Why Characters Never Go to the Bathroom (Or Manipulating Time in Your Screenplay)

You rarely see characters in TV shows or movies going to the bathroom. That’s because that action is irrelevant. If an action has no affect on the story, there’s no need to include it.

So when writing a screenplay, strip away anything that doesn’t actively contribute to your story. In a novel, authors might get away with describing a character’s actions, their thoughts, or their background that doesn’t affect the story, but in a screenplay, you don’t have time to do that. Stick to what’s relevant.

In “Pulp Fiction,” you do see John Travolta’s character going to the bathroom multiple times, but each time it affects the story. In one scene, the character comes out of the bathroom after leaving his machine gun on the kitchen counter. Then a man returns to his apartment, spots the machine gun on the counter, hears John Travolta’s character flushing the toilet, so he picks up the machine gun and surprises John Travolta just as he opens the bathroom door.

Notice what was important wasn’t John Travolta’s character going to the bathroom but in coming out and being surprised. That’s the important part of the story so that’s all we need to see.

A second time John Travolta’s character goes to the bathroom is at the end in the coffee shop when he goes to the bathroom and comes out, only to find a couple robbing the place. Once again, we see John Travolta’s character going to the bathroom and see him coming out, because those are the only important parts of the story.

Ultimately, when writing a screenplay, you want to manipulate time in multiple ways:

  • Ignore time altogether
  • Cut time to show only the important parts
  • Focus on a scene to emphasize its importance

Ignoring time is easy. That’s when movies and TV shows don’t bother showing characters going to the bathroom. It’s not important. Now go through your screenplay and look for scenes that contribute little or nothing to your story. Yank those scenes out.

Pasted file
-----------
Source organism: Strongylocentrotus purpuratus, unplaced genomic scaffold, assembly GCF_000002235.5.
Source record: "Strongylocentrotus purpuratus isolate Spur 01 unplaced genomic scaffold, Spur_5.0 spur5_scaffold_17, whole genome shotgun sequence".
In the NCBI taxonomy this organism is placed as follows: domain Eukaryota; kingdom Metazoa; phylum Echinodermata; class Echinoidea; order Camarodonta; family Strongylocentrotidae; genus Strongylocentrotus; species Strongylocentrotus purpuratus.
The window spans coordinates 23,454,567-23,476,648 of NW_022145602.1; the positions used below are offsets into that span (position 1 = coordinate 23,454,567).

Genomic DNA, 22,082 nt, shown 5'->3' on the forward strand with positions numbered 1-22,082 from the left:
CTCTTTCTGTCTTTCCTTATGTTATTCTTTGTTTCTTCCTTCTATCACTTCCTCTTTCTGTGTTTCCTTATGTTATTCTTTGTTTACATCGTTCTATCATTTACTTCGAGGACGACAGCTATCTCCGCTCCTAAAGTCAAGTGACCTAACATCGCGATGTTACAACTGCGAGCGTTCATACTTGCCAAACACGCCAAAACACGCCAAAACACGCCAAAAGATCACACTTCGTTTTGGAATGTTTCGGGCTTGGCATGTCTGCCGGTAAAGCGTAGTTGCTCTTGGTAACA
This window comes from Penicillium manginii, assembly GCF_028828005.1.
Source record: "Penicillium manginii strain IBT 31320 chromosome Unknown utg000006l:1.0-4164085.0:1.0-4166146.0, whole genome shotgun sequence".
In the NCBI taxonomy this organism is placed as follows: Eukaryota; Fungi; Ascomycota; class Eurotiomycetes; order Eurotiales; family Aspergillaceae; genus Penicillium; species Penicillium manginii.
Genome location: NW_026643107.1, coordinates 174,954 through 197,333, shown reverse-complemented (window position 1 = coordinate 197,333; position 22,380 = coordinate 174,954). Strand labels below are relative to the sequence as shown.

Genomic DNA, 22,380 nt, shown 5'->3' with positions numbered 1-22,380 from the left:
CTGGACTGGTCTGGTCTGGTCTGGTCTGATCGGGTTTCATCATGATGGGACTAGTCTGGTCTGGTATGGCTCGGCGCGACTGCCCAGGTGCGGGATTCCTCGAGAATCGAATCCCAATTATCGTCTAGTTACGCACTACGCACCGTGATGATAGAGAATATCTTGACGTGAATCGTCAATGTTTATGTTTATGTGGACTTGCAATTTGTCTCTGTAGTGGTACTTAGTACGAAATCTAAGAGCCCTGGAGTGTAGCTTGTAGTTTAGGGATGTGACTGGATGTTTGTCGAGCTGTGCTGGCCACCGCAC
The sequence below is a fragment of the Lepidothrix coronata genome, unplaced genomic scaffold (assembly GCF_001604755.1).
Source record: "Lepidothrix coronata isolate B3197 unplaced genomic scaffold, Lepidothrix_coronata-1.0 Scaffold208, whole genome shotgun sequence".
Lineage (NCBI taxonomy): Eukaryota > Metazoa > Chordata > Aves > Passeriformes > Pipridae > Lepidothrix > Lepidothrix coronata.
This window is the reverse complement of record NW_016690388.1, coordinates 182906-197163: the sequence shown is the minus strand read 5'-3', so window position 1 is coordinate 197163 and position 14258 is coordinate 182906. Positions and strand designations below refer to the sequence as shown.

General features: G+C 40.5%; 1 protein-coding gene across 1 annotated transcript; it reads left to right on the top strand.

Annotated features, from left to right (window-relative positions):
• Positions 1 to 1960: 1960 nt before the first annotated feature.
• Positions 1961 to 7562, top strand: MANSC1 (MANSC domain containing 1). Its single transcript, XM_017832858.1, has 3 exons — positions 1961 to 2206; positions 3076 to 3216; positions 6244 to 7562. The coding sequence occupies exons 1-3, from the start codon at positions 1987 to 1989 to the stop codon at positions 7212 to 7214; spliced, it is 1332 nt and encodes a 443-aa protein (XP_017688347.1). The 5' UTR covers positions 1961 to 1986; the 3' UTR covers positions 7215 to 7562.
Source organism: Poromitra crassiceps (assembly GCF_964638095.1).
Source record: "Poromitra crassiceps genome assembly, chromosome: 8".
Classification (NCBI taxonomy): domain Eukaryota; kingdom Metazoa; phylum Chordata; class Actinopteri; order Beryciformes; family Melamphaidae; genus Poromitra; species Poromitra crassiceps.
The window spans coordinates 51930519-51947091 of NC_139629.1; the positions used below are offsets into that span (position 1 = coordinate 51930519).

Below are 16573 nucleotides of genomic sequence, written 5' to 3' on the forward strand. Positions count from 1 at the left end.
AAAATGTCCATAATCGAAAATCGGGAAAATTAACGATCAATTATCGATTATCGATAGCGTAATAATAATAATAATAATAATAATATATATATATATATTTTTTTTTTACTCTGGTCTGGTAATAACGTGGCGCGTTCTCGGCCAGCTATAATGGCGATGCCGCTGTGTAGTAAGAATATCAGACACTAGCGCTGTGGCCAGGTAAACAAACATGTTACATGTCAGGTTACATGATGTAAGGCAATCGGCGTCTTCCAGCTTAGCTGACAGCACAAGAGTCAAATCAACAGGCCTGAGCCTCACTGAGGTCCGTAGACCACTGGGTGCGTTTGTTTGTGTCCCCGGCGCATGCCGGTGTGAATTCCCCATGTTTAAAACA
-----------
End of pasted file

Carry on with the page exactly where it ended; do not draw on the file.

You may find scenes that duplicate another scene. Yank those scenes out too.

In “Terminator 2,” there’s a cut scene where the villain (the liquid metal Terminator) goes to John Connor’s foster parents’ home and impersonates the mother. When the father comes in while the villain is on the phone, talking to John Connor, the father starts complaining so the villain simply kills him to shut him up.

What got cut out of the movie was an additional scene showing the dead mother as the villain walks into John Connor’s bedroom and discovers letters from Sarah Connor, addressed from the asylum where she’s being held. That tells the villain where to find Sarah Connor.

Yet all that information is irrelevant. We already know John Connor’s foster mother is dead so we don’t need to see her dead body. Later when John Connor insists on rescuing Sarah Connor from the asylum, the good Terminator warns him that the villain will decide to go there too. That’s all we need to know.

Besides ignoring a scene completely, consider showing just part of a scene. In “Die Hard,” we don’t need to see John McClane’s wife and all the company employees going to the Christmas party in the skyscraper. The scene starts with them already there.

That’s how to manipulate time by cutting out everything but the important parts. Look at every scene in your screenplay. Can you cut the beginning, end, or middle? Do we really need to see everything and hear everyone’s dialogue? Probably not, so cut a scene to show us only the important parts, like John Travolta coming out of a bathroom.

Finally, there are scenes that you need to emphasize for maximum emotional effect. Those are the scenes where you want time to slow down by focusing on every detail.

Think of Ripley in “Alien” when she’s in an escape pod and suddenly realizes she’s trapped in there with the alien. We see every second to the time she sees the alien in the escape pod to the time she hides in a closet, puts on a space suit, and opens the door so the vacuum of space can suck the alien out.

Every moment is important so time slows down to show every detail. Only your most important scenes should focus on every detail.

So most of your screenplay will simply omit useless scenes and dialogue that aren’t important to the story. Most of your scenes will be cut so we see only part of it. Finally, a handful of the most important scenes will show us everything to draw out suspense.

Play with time in your scenes. Jump ahead from moment to moment, but be careful about jumping too far or else your story can feel choppy. You may get away with it once, such as showing a character as a child and then showing that same character as an older person. But the more time leaps you have, the less engaged your story will feel so use time jumps sparingly.

Look for the best, strongest, and most emotional scenes and drag time out so we can experience every moment. The more details, the more engaged the audience will be as long as your scene is interesting and relevant to the overall story in the first place.

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